“When I started painting, I never wanted to make artwork that is very political and goes right to the point,” she adds. “I wanted to seduce the viewer and engage them in a more playful process, so they’d say, ‘Wow, look at all these really vibrant colors and decoration.’ And then they get closer and they see that the vibrant red is blood. It’s really not anything beautiful. It goes back to the culture and how I grew up.”
Living in the United States, Ahmadi is conscious of her status as a native Iranian who speaks with an accent. “As an Iranian, when I go to the airport,” she says, “I never read anything in Farsi, because I’d make people around me very uncomfortable.”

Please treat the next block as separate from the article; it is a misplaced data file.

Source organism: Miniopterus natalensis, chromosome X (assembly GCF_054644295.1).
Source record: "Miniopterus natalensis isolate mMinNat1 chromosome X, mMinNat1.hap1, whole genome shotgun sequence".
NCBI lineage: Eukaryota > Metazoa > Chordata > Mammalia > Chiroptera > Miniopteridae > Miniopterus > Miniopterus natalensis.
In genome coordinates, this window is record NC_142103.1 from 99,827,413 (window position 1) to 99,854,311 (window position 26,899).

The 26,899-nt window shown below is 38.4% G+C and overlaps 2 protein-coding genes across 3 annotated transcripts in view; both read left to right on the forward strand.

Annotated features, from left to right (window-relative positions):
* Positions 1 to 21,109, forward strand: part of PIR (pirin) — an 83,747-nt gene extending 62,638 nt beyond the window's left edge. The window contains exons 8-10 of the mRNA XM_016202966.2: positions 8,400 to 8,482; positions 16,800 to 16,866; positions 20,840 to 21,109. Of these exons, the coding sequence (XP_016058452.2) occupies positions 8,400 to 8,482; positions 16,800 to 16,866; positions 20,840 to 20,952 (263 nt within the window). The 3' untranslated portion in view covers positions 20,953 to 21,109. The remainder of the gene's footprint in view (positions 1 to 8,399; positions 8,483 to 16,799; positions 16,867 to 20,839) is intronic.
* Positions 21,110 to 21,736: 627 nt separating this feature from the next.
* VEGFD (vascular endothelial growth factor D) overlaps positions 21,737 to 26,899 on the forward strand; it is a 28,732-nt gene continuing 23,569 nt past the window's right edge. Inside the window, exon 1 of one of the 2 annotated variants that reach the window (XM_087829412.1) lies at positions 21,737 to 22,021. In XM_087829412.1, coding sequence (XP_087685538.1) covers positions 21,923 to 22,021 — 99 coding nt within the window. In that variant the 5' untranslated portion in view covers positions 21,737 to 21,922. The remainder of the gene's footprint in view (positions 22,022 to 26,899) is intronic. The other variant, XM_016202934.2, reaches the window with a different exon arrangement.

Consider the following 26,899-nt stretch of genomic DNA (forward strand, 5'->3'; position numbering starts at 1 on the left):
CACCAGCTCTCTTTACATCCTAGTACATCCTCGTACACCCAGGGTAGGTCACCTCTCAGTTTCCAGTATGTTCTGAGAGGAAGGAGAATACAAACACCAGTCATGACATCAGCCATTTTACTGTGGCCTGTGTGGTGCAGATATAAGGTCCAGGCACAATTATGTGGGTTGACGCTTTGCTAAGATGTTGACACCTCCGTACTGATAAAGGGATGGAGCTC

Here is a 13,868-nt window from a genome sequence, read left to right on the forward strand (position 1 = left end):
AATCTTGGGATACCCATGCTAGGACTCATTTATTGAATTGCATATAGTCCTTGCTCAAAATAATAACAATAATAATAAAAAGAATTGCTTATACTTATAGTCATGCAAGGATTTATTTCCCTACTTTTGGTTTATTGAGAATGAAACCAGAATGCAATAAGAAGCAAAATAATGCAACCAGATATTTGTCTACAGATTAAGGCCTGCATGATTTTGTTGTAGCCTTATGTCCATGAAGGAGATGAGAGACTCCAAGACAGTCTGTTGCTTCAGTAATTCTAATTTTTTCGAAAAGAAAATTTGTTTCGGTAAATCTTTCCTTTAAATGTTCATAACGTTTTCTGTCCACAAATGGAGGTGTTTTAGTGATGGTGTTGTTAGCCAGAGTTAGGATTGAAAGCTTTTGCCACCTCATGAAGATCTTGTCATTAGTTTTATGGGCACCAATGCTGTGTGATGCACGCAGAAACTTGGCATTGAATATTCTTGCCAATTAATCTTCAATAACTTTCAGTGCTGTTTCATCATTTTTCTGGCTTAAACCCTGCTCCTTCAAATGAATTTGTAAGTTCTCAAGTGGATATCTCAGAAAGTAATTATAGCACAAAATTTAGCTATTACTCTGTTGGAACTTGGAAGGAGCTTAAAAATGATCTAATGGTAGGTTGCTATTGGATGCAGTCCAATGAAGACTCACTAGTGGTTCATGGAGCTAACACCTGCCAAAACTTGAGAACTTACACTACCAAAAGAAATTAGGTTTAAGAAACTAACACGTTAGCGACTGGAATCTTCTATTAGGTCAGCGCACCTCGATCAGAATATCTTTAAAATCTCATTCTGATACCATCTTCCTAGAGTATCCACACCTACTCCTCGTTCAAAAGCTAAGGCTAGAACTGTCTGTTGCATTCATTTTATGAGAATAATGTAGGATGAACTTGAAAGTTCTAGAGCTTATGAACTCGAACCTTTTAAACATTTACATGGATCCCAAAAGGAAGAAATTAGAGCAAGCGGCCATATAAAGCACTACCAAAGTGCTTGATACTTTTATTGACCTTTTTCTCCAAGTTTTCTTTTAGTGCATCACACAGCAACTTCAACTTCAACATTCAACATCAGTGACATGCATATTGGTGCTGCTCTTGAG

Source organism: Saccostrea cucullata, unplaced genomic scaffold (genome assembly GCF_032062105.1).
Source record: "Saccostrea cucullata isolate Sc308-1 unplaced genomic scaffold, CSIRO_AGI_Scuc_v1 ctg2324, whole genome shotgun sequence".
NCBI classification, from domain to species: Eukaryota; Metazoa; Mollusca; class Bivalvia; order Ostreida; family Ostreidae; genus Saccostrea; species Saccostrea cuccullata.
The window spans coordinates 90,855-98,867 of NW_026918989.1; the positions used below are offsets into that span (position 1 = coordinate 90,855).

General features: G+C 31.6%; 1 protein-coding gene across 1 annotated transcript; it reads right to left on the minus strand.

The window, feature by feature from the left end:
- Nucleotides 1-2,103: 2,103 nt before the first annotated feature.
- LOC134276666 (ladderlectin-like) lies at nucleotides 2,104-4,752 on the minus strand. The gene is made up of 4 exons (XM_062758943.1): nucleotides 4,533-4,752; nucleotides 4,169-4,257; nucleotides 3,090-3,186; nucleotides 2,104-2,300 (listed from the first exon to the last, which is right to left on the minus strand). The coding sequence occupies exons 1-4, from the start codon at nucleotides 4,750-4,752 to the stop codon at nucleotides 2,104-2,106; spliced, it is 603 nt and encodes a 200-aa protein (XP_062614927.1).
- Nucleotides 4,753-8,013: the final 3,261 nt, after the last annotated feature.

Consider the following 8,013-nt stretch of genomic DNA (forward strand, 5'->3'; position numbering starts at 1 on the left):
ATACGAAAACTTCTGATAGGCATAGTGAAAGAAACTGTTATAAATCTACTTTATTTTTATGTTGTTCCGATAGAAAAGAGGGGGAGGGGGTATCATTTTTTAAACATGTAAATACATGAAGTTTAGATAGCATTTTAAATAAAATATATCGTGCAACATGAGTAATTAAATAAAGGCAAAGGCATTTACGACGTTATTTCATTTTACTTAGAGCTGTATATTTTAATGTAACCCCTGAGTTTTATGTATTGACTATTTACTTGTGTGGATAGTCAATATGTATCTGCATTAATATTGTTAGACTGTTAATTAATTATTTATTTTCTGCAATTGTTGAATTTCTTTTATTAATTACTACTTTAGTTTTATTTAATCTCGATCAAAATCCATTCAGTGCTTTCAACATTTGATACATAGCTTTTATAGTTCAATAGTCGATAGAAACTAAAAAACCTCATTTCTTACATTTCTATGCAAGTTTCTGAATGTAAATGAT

While Ahmadi’s bedazzling animation — as unique as anything ever created for a gallery setting — can be thought of as a specific indictment of Iran, and the way that “savior” leaders who’ve promised change have succumbed to political gridlock, she tells SF Weekly that Lotus — which was originally made in 2014 for New York’s Asia Society — is not country-specific, and that its themes of power, corruption, and group dynamics apply around the world.
“I don’t specifically say, ‘This is a mullah or a tyrant,’ because it’s not just happening in the Middle East — it’s happening all over the world. It’s just that it’s more obvious in the Middle East right now,” she says. “In the animation, I also have robots. I have camels. I have a nice horse carrying beautiful robots that is moving. I use high-tech things from more advanced countries.”